are now equipped to grow more British potatoes whilst using less water and emitting less carbon.
PepsiCo collaborated with academics and technology suppliers as well as the roughly 100 British farmers growing potatoes for the brand to introduce innovative farming techniques that use energy and water more efficiently.
This has included the iCrop tool, developed with Cambridge University, which allows farmers to precisely measure soil moisture levels with probes and weather stations installed in their fields, helping them to judge how much water to use on crops.
The Cool Farm Tool, a digital carbon calculator created by University of Aberdeen, meanwhile measures the Carbon (Co2e) per tonne of raw potatoes, enabling farmers to easily understand their carbon emissions and so pursue different strategies to limit their impact on the environment.
PepsiCo European senior director of agriculture David Wilkinson said: "We buy 340,000 tonnes of potatoes a year in the UK, so have a real stake in trying to make the process of growing potatoes as sustainable as possible.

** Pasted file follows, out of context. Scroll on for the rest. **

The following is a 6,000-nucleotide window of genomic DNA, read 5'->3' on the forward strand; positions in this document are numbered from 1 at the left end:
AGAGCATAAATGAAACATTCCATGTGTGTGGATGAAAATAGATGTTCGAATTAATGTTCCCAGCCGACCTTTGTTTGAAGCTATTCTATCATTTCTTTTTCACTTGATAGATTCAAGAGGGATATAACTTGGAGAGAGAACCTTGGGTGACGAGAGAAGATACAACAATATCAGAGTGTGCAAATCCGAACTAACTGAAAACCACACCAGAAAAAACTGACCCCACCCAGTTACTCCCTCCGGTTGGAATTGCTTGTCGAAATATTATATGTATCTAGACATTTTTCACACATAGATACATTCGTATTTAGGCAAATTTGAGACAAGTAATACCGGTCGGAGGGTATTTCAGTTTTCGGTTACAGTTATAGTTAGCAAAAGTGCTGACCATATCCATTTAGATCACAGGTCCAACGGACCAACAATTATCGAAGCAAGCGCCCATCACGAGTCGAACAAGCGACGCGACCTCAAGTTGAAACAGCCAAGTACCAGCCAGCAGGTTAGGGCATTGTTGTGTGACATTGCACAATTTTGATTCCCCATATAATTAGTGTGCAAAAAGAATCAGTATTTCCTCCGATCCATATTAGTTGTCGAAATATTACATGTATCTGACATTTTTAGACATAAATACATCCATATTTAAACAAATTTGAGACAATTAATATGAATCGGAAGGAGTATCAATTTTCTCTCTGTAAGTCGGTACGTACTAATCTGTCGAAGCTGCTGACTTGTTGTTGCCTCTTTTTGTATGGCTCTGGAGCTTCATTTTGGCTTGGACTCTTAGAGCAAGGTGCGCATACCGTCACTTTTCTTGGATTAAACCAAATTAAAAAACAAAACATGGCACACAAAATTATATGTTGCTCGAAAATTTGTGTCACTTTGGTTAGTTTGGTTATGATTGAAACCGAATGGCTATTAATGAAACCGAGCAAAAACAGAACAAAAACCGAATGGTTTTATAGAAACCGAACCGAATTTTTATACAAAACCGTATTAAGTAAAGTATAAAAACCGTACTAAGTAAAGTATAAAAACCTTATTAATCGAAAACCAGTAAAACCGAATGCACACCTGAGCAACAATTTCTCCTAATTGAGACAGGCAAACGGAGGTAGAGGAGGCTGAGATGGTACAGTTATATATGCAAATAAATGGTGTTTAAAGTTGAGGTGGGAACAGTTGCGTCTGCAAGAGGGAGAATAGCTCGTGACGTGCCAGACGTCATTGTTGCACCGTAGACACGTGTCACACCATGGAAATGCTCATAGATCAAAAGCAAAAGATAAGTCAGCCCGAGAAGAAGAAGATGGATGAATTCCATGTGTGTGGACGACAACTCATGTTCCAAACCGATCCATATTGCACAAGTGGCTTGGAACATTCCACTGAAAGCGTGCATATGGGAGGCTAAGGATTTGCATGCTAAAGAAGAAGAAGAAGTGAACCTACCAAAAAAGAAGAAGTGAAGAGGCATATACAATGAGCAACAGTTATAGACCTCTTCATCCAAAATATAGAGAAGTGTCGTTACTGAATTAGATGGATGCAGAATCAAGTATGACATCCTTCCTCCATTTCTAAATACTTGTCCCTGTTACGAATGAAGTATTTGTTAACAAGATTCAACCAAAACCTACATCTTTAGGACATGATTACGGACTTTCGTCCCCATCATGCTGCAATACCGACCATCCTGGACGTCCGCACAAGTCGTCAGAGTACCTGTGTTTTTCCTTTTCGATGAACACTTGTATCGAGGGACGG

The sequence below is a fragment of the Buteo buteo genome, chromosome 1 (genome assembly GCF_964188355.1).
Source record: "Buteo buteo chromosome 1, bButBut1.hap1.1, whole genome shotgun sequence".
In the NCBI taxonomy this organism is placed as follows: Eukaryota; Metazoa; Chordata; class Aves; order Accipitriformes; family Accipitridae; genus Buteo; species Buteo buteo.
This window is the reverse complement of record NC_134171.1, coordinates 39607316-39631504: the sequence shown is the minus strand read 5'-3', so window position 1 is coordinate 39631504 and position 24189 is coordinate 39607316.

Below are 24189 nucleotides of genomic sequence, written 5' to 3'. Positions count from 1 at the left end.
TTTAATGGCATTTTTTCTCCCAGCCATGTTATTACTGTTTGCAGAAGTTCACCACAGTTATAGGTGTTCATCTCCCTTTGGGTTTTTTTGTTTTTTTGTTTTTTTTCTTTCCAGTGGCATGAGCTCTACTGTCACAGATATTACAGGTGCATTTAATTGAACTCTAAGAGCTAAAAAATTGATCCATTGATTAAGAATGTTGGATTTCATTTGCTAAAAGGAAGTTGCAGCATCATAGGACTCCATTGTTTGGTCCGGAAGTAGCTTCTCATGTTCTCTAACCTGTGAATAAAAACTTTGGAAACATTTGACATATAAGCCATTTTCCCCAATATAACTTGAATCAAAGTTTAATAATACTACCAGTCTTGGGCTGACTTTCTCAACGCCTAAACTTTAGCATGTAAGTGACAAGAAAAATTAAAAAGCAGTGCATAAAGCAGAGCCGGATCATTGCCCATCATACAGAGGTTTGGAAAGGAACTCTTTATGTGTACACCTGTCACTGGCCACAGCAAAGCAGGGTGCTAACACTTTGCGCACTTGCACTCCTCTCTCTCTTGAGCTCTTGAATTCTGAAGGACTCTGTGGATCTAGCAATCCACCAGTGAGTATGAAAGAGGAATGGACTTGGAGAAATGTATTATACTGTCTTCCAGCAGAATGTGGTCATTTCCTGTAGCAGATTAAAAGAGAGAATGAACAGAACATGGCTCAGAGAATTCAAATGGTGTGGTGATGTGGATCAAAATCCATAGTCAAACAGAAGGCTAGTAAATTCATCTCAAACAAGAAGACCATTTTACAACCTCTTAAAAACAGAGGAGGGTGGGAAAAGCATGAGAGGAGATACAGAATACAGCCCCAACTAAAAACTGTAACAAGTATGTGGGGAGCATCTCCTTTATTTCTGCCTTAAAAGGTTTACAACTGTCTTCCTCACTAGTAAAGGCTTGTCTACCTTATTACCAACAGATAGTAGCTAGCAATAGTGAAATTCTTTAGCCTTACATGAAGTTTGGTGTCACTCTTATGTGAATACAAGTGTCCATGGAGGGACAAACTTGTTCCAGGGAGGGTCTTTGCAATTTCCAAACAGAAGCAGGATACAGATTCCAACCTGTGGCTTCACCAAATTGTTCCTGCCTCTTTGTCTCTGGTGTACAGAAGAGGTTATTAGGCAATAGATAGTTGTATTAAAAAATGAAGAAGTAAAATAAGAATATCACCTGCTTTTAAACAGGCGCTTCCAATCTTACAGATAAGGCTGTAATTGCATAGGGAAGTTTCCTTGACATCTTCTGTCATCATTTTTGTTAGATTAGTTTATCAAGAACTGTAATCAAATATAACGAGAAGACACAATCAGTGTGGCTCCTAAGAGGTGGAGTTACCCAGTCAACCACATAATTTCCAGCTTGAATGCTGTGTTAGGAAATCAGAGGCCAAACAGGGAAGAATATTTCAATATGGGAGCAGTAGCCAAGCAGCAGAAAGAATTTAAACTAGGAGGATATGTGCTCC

"We’re very proud to have met our ’50 in 5’ target working in partnership with British farmers. This programme really demonstrates how businesses can work across the supply chain to minimise impact on the environment. The work doesn’t stop here – we’re continuing to explore with our growers new ways to reduce carbon and water usage and use resources more efficiently."
Hampshire grower Gavin Janaway, has been growing potatoes for Walkers for almost 40 years, said: "As farmers across the UK are challenged by more frequent extremities of weather and increasingly scarce resources, it is now more important than ever for farms to be more sustainable."
Launched in October 2010, PepsiCo's 50 in 5 programme for its UK potato operation also committed to using low-carbon fertilisers and varieties with higher yields and less wastage.
Defra secretary Andrea Leadsom said: "The 50 in 5 project is a great example of British talent creating innovative, pioneering technology that is now transforming agriculture both in the UK and beyond.
"This is exactly the sort of creativity and commitment to sustainability we want to see to help our thriving food and farming sector continue to go from strength to strength, while also realising our pledge to be the first generation to leave the environment in a better condition than we found it."